grant

Immunological mechanisms of clinical responsiveness to immunotherapy for metastatic melanoma [ 2004 - 2006 ]

Also known as: What kind of an immune response leads to tumour regression?

Research Grant

[Cite as http://purl.org/au-research/grants/nhmrc/290258]

Researchers: Dr Christopher Schmidt (Principal investigator) ,  E/Pr Kay Ellem Prof J. Alejandro Lopez

Brief description There have been no major improvements in the treatment of most metastasizing, solid tumours in the last several decades. One avenue that has received much attention is boosting a cancer patient's immune system with an anti-cancer vaccine, so that it destroys just the cancerous cells. This has proved an elusive goal, and no treatment has ever been shown to be of repeated worth, in the complete resolution of multiple sites of metastatic disease, until now. Two consecutive trials of our dendritic cell based vaccine, which uses only cells from the patient to be treated, have each shown a 15% complete, durable, response rate. The remissions have now lasted longer than 3 years in patients otherwise expected to survive less than 1 year, with no serious side effects observed in any of the patients treated. It is likely that part of the success of this treatment is that it targets unique mutations in the patient's own cancer cells, in combination with a powerful immune stimulation from the dendritic cells. In contrast, most carefully run trials, now and in the recent past, have attempted to use more generic targets, common to many patients' cancers. The problem with this approach is likely to be that the patient is tolerant to these, since the targets are common, self proteins. At variance with all previous trials, we found an exact correlation between durable clinical responses and the degree of anti-tumour immunity displayed by the patients T cells. This grant proposal is based on the reasoning that, by studying in depth the characteristics of this successful immune response, in patients with complete, durable, clinical responses, we will be able to make major improvements in the formulation of the therapy.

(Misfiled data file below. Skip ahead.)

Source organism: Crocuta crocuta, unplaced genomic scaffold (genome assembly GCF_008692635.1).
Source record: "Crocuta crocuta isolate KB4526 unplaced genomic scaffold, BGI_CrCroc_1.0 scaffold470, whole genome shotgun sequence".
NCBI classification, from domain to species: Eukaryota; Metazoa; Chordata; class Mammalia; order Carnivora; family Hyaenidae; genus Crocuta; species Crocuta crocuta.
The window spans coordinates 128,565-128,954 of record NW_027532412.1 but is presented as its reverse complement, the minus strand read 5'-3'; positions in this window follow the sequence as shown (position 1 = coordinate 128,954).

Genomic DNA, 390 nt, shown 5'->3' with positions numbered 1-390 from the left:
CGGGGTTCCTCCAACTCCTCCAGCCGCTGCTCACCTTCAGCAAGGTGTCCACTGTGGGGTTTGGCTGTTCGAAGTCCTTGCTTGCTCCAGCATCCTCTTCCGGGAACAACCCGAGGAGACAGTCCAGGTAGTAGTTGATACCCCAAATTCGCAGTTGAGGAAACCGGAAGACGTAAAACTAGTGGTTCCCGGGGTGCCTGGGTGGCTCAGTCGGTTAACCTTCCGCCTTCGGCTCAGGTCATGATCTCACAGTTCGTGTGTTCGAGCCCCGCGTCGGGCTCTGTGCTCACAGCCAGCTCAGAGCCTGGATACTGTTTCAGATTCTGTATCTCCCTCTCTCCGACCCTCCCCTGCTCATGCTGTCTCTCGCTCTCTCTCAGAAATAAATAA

Funding Amount $AUD 480,750.00

Funding Scheme NHMRC Project Grants

Notes Standard Project Grant

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